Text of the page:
The Chavez government has reacted angrily to the U.S. bases surrounding Venezuela and U.S. generals listing "radical populism" a major new security threat.14 One dangerous scenario (outright war would be worse) is an acceleration of the alleged arms race occurring in South America. Former Brazilian President Jose Sarney and other regional leaders warn about Venezuela increasing its military strength. "If [Venezuela] truly becomes a military power, an arms race in Latin America will ensue. It will lead to a strategic disequilibrium on the continent," Senator Sarney cautioned.15
Based on percentage of GDP, however, Venezuela is the Andean country that spends the least on defense at 1.39%, with Ecuador in the top spot at 3.14%. But other sources claim that Venezuela is spending billions of dollars in recent years that are not included in the regular budget. According to Military Power Review, which measures military power in terms of brute measures of military hardware, Brazil continues to occupy the top spot in all of South America, and Venezuela the fifth, followed by Colombia.16 One problem according to this ranking is that it does not account for the fact that much of Brazil’s equipment is near obsolete, while Colombia has been receiving the latest military hardware from the U.S. government as part of Plan Colombia.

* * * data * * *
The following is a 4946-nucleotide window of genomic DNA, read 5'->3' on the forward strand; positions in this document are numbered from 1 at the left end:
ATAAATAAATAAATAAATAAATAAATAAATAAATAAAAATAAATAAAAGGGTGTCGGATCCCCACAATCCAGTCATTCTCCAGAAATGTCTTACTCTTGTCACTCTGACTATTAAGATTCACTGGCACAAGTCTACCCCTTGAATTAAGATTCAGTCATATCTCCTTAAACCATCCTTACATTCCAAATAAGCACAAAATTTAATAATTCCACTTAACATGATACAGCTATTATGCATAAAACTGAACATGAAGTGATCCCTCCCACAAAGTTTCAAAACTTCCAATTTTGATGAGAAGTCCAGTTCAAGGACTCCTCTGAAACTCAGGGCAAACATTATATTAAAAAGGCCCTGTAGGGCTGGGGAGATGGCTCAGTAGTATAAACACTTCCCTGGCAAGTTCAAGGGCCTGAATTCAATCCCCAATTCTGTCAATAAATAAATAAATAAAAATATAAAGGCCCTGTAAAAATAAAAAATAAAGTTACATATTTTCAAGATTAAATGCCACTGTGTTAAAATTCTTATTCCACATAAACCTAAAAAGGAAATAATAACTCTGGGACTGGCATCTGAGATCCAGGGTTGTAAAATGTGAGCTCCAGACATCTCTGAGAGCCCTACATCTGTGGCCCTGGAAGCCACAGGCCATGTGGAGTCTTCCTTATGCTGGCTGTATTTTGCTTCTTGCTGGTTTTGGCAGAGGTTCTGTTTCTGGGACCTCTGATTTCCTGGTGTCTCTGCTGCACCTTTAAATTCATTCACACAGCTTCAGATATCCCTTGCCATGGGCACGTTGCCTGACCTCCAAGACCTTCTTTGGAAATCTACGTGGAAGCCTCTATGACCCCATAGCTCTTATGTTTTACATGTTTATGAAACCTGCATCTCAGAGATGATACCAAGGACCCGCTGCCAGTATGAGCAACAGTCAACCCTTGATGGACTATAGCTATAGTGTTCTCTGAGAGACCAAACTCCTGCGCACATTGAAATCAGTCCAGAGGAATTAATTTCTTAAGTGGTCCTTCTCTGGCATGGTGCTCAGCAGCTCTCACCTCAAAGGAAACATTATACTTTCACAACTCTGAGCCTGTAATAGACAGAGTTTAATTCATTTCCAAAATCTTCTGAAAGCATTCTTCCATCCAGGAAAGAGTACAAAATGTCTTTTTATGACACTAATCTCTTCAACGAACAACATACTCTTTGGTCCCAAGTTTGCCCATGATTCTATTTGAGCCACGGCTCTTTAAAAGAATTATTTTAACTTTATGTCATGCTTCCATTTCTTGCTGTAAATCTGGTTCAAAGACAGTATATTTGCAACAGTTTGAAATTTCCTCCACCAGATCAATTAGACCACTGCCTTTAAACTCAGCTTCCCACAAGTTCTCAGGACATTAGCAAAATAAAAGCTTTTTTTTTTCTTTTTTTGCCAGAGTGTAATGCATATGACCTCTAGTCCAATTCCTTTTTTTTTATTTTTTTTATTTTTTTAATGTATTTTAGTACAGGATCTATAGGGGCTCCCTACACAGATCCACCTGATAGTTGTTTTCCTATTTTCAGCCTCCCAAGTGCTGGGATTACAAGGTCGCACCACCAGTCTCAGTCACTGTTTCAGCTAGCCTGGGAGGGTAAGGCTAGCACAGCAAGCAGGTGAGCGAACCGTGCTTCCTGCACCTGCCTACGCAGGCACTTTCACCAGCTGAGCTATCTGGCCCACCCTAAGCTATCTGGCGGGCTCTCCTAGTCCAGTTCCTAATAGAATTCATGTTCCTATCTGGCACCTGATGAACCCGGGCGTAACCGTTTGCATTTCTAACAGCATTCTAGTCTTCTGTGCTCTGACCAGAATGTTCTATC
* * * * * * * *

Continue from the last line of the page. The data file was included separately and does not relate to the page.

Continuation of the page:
Analysts continue to debate on how to measure military power in Latin America, but all agree that if a "strategic imbalance" exists in the hemisphere, it continues to favor the United States. SouthCom’s communications officers did not respond to requests concerning its operating budget, but documents available on the internet put it around US$170 million for 2008.17 This amount does not include military aid. Oddly enough, since the end of the Cold War when U.S. economic aid was more than the amount of military aid, now the two are growing closer. In 2005, Congress appropriated $921.07 million in economic aid and at least $859.69 million in military aid.18
The Pentagon continues to lead U.S. foreign policy in the region. For all of the Pentagon’s talk of partnership with South American countries, the U.S. Navy’s presence felt more ominous than amicable when its warships docked in Rio de Janeiro last April. The only ones celebrating were the city’s brothel owners, who registered a marked increase in business.
- U.S. Navy, "Navy Re-Establishes U.S. Fourth Fleet," Press Release: April 24, 2008, http://www.southcom.mil/appssc/factFiles.php?id=55 [accessed June 16, 2008].